John Lennon was my first idol, my first great teacher (after my parents, of course). I grew up on the Beatles. I wanted to learn how to play guitar as a kid because I wanted to be like John Lennon. Looking back on my maturity, however, I think it was more about being the person than the star. For me, the honesty and integrity are more important than any recognition. So much of who I am, by which I mean how I behave, is my version of being him. I am outspoken about what I believe in and don't care much about what people think about that, I am painfully honest to a fault about my life (to a point), and I can be passionately combative about what I believe in. Flawed in many ways, John Lennon was a buddha, and I try to live up to his buddhahood.
I just watched for the second time Imagine, the documentary about his life. I say the second time because I feel so strongly about him that the first time I watched it was too painful and I got too drunk to really process all of it. Thirty years later I can go back to the night of his death in an instant. Losing someone I loved so dearly still hurts. But that combined with my paragraph above is my point. This time I managed my way through all that remembrance and pain, and then instead of more liquor I walked the dog to try and process it, and then I came here. So this is still a bit raw.
My standard narrative is that without John there is no me, and I have been living by that narrative for about as long as I can remember. But my buddhism tells me the opposite, that without me there is no John Lennon. The same is true for you. Whether you liked him or hated him, or never even heard of him until now, whatever you think of him, he only exists because your version of him does. That is to say he is just this idea we hold in our head, however dearly, or not.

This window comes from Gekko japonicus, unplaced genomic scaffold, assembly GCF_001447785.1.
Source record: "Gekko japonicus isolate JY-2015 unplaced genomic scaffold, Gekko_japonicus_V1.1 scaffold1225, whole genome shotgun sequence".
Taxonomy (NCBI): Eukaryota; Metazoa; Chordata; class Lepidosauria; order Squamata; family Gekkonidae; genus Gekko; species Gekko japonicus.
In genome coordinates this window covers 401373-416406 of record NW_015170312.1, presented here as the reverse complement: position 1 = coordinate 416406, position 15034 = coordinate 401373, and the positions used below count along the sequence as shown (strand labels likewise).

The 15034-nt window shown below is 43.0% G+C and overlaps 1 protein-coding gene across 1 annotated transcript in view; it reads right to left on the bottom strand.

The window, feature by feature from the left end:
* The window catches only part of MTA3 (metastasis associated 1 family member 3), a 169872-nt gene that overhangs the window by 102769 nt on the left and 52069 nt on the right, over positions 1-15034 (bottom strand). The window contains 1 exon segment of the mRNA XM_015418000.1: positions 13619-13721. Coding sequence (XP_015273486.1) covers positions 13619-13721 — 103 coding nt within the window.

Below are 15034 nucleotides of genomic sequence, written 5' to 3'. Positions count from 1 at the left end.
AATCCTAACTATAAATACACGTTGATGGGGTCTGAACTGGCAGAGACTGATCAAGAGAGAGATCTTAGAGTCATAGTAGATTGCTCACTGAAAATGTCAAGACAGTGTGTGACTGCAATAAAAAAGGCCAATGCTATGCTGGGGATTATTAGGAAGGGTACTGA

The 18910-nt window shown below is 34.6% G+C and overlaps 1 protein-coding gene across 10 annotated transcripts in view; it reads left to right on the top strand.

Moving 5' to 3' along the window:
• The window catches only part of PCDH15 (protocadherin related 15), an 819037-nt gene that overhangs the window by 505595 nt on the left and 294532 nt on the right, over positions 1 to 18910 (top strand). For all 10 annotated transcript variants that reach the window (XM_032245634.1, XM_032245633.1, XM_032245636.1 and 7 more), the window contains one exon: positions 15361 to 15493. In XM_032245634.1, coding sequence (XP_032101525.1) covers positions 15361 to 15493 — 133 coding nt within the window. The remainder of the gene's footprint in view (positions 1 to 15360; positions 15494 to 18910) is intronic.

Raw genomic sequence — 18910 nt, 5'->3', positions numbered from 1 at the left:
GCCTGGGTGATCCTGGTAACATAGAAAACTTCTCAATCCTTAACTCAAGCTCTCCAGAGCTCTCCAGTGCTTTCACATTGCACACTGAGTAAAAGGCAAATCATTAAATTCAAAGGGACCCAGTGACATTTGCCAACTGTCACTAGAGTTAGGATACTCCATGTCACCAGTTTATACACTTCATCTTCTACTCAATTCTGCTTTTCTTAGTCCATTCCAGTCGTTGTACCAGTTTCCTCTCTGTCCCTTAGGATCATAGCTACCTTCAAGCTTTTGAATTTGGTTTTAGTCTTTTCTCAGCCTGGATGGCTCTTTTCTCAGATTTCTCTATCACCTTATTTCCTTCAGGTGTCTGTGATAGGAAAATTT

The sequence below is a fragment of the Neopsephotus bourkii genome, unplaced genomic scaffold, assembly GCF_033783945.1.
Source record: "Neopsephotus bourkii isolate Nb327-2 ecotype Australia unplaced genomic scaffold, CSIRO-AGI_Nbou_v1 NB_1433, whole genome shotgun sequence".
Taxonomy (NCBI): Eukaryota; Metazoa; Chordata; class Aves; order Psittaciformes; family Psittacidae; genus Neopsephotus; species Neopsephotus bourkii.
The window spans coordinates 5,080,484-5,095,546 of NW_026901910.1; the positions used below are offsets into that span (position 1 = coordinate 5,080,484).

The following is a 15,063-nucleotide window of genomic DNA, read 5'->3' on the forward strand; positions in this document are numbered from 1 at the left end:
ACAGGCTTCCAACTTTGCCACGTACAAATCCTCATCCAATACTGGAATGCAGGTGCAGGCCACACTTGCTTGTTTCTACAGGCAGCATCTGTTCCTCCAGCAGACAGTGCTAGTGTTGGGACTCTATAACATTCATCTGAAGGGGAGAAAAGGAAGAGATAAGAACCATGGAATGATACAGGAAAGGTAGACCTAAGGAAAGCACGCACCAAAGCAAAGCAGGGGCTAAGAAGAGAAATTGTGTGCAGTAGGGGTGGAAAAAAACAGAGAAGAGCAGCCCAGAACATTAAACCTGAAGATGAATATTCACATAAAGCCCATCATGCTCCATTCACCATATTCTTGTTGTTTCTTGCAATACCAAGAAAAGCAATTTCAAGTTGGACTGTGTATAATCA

Think about that for a second: John Lennon was nothing more than an idea. Egotistical as he may have been, he may have agreed with that assessment. And even if he didn't because he was too egotistical to think of himself that way, everything he fought for was an idea: peace vs. war was the duality he struggled with, among others. Watching the Imagine documentary, I believe he knew he was an idea beyond the reality of himself. He seemed to know that he was bigger than the (fake) reality of john lennon, which in his later days was being a father and husband. But wait, even those concepts are ideas to be dropped.
Okay, so I'm walking the dog tonight wrestling with my memories and I'm looking up at the stars, orion, thinking these big thoughts, but the dog wants to pee in just that spot where he tugs me to a place I don't want to go.
Go with it.